Special mention is due to Sir Keith Hancock who organized the foundation of the Dictionary and as its first Chairman gave the project his inspiring leadership; others who helped in planning the shape of the work have been acknowledged in the first two volumes.

For this volume, the Dictionary is grateful for financial help from the Bushell Trust, and for many privileges extended by the Australian Universities, especially the Australian National University. Acknowledgment is also made to the Churchill Foundation on behalf of Mrs Helen van der Poorten whose scholarship grant enabled her to complete many fine entries.

For assistance overseas special thanks are due to Mrs Judy Egerton in London and her correspondents in Edinburgh and Dublin, to the officials of the Public Record Office, Somerset House and the County Records Offices, and to the host of clergy, archivists and others who have answered Mrs Egerton's calls for help; to Dr W. J. de Kock, editor-in-chief of the Dictionary of South African Biography, Dr D. M. Hayne, general editor of the Dictionary of Canadian Biography, and Professor M. Pavan, chief editor, Institute of the Italian Encyclopaedia; to Professor S. C. McCulloch as correspondent in America; and to the cultural officers of the Embassies of Belgium, Italy and Japan for generous co-operation.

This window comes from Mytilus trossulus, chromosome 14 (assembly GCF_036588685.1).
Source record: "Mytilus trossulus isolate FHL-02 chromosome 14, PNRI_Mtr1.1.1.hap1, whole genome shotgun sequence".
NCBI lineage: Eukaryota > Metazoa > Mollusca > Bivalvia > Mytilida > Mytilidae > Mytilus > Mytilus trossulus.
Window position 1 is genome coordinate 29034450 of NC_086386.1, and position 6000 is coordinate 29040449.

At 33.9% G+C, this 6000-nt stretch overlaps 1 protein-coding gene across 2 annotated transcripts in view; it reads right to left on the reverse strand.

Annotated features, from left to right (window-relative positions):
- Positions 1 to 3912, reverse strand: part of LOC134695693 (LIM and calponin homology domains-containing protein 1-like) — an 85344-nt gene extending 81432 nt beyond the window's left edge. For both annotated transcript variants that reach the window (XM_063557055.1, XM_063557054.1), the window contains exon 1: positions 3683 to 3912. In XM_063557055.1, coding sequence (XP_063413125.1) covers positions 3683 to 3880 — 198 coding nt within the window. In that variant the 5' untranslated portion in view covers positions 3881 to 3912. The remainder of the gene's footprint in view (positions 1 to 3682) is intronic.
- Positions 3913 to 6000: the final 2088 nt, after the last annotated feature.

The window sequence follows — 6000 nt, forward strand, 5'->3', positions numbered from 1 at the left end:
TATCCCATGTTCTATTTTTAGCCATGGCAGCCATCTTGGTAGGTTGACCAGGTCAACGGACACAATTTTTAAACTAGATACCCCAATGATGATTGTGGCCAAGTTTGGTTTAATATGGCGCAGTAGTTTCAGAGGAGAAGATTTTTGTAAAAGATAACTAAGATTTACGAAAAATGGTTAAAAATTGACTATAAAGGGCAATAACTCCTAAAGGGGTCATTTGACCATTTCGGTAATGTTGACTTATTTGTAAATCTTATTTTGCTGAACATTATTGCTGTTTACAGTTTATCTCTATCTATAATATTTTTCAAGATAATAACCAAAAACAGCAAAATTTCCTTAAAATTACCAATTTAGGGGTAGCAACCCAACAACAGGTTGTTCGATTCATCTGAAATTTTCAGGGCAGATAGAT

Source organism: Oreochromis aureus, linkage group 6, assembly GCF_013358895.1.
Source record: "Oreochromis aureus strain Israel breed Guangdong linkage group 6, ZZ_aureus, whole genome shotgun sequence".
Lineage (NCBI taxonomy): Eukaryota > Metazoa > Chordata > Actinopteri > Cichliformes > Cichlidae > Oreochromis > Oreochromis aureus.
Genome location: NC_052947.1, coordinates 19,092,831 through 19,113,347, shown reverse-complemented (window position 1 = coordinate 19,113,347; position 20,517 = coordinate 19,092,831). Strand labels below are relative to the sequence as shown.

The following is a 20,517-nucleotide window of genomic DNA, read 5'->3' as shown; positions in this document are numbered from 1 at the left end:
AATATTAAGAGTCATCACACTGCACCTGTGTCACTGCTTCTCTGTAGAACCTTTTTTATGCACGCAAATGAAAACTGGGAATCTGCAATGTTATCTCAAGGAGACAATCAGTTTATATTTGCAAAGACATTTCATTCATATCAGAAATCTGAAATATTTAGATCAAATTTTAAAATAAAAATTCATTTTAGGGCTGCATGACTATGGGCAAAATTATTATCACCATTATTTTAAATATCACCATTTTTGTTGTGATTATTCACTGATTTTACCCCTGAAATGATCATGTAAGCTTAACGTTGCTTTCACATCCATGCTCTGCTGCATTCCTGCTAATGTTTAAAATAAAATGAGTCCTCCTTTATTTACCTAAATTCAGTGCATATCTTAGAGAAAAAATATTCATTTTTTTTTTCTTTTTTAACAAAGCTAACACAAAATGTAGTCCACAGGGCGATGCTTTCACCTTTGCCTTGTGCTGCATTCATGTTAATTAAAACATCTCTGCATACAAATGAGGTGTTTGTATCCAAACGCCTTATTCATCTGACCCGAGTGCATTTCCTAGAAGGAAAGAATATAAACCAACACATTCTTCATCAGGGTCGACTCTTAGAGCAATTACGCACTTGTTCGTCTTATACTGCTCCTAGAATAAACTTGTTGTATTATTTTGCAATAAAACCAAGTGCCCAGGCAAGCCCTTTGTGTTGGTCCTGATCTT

Within Australia the Dictionary is greatly indebted to countless librarians and archivists in Canberra and each State, to the secretaries of many Historical and Genealogical Societies, to the Registrars-General of Births, Marriages and Deaths, and of Probates, whose generous co-operation has solved many problems of research. Warm thanks for the free gift of their time and talents are due to all contributors, to Mrs A. Mozley for preparing a list of scientists, to Professor Bernard Smith, consultant on the Fine Arts and Dr H. L. Oppenheim on the Theatre; and for particular advice, to E. R. Pretyman, Rev. A. A. Dougan, Professor A. Corbett, P. L. Brown, Professor D. J. Whalan, Miss Valerie Cox, Mrs F. M. Brooke, Mrs M. Woodhouse, Mrs D. F. Bumard, C. C. Macknight, Dr Leonard Searle, P. R. Corns, Mrs M. L. Lenehan, Rev. Professor J. D. McCaughey, Professor J. J. Auchmuty, E. A. Huck, Miss J. E. Cave, Professor L. J. Lawrence, Dr F. Forster, Mrs N. E. Hart, Mrs C. P. Gilbert, Neville Hicks, G. Tobin, Keast Burke, Mrs A. J. Hill, C. H. Powditch, Major-General J. Stevenson, Michael Persse, Dr E. L. French, Charles Bateson, J. H. Love, Professor A. D. Trendall, B. A. Mitchell, D. J. Mulvaney, Robert Langdon and many others; and to the Chairman, Professor J. A. La Nauze, and the members of the National Committee, the Editorial Board and the Working Parties. Grateful acknowledgment is also due to the Director and staff of Melbourne University Press; to the editorial staff: N. B. Naim from September 1965, H. J. Gibbney from July 1965, Nan Phillips from July 1967, Deborah Cook in 1967; Martha Rutledge and Sally O'Neill from September 1967 and Mollie Huxley from February 1968; to the painstaking research assistance of A. J. and Nancy Gray, Tony Cable, Audrey Ferguson and Ruth Teale in Sydney, Mary O'Keeffe in Brisbane, Kathleen Thomson in Melbourne, Marjorie Findlay and E. Zalums in Adelaide, Wendy Birman in Perth and Margery Walton in New Zealand; to Norma Gregson, the secretarial staff and specially to Dorothy Smith, assistant to the General Editor.